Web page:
The Channels of Input

The different types of input channels and why you need to know them!

You may be thinking, “what is an input channel, and why should I need to know them”? An input channel, to put it in one sentence, is the type of input you’re receiving. Audio only? 1 channel. Text and audio? 2 channel. Text, audio, and video? 3 channel. We generally recommend starting with a higher number, and moving to a lower number as you advance in the language. Let’s talk about them in depth. 

3-Channel Input

3-Channel input is the pinnacle of input! With 3-Channel input, you harness the power of video (visual context), audio (aural context), and same-language-subtitles (written context)!

Using 3-channel input allows you to easily navigate immersion learning in your target language. The added visual context allows you to turn slightly-less-than-intelligible input, into something you can derive benefit from (remember, input should be comprehensible). Having audio means you’re able to practice listening to the sounds of a word and parsing it by ear, while at the same time having subtitles to allow ease of lookup and double-checking what you think you heard.

2-Channel Input

2-Channel input is one step down from 3-Channel. It is lacking one of the channels that helps make input comprehensible. 2-Channel Input is a bit more complex than 3-Channel input, in that there are two types:

  • Comics
  • Audio with matching text

Comics are 2-Channel input because they have a visual component (the drawings) and they have a text component (the dialog). Once again the visual component comes in clutch by allowing you to better understand the language component of your immersion.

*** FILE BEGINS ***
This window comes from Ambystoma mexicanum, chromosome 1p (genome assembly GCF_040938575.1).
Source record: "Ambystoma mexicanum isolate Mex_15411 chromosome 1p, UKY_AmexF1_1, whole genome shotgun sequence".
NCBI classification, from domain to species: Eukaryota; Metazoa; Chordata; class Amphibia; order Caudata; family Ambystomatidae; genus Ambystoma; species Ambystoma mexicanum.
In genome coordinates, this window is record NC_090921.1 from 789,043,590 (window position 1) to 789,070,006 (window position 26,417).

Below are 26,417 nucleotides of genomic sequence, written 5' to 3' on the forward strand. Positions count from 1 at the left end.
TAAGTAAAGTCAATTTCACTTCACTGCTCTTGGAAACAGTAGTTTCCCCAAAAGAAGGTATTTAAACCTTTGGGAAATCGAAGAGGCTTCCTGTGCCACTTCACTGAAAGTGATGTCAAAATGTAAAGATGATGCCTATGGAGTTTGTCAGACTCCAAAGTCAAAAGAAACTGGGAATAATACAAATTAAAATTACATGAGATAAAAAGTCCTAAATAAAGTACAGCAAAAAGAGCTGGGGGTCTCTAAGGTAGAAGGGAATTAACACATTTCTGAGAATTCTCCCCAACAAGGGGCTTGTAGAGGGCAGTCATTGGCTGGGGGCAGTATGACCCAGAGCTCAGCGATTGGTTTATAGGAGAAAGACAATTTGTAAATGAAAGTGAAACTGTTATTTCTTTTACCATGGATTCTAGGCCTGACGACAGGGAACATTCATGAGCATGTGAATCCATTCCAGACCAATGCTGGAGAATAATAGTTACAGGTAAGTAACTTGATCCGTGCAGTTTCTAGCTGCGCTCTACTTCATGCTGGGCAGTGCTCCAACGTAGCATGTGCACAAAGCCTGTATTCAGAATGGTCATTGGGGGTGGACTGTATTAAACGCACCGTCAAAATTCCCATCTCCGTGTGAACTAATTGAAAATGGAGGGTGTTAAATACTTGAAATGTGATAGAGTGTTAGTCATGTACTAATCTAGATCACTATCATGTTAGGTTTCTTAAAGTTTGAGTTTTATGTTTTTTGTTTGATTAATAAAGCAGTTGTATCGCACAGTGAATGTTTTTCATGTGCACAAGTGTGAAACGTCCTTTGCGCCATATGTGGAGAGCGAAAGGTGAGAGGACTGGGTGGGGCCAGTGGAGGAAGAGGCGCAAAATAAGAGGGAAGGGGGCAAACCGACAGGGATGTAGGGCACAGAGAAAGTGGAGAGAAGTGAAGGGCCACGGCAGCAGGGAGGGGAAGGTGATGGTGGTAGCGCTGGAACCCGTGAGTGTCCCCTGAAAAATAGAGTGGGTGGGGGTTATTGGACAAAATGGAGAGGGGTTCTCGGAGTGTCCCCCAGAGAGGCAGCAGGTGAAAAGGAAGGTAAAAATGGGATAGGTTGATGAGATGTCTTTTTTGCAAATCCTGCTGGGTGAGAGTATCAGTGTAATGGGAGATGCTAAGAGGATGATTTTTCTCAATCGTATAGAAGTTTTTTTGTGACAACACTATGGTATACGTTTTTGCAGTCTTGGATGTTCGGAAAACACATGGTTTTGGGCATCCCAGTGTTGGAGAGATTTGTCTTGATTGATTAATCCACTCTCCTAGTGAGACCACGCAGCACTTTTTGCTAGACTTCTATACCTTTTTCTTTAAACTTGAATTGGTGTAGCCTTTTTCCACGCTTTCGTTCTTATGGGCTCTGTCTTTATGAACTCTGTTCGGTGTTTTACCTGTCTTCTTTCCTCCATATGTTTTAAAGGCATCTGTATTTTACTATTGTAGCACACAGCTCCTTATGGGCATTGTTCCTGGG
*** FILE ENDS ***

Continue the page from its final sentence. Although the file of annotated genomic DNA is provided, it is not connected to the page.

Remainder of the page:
Interactive immersion is still possible with comics by using OCR tools that make the text into soft text, or just by using a little elbow grease and typing the word into a dictionary the old fashioned way (are electronic dictionaries old fashioned now?).
Audio with matching text is another form of 2-Channel input. Utilizing things such as audio books and written text, or podcasts with transcriptions. Using e-texts such as epubs or pdfs allows you to do lookups instantly with your handy dandy popup dictionary. 

1-Channel Input

One channel input! The final frontier! For most people, this means raw listening. No subs. No visual aids. Just raw unfiltered language. Bonus points if it was recorded through a telephone or potato microphone.

To make the best use of 1-Channel input, you should be totally focused on trying to understand and enjoy what you’re listening to. Do not just “white noise” content, in other words do it actively and not passively!

It may surprise people who are new to immersion learning, but as time goes on and your general comprehension of your target language goes up, you will have an easier time listening to content and doing lookups by ear, thus making interactive listening a feasible task for the intermediate to advanced learner!  

The Fourth Channel?!

Much to Ethan’s chagrin, the team has taken to calling additional context “the fourth channel”. This additional context can be something as simple as having advanced knowledge of the content in your L1 (such as a doctor immersing in medical content), or it can be the additional context inferred from having followed a show or series in your L1 and then rewatching it in your L2.

Using the additional context from content you know well, you will have an easier time guessing and interpreting your immersion. It may also make recognition easier for some languages that share “international vocab” such as Greco-Roman loans in western languages, or Chinese loans in some east Asian languages. 

Any thoughts about the four channels? Drop a comment in the box below and tell us about them!

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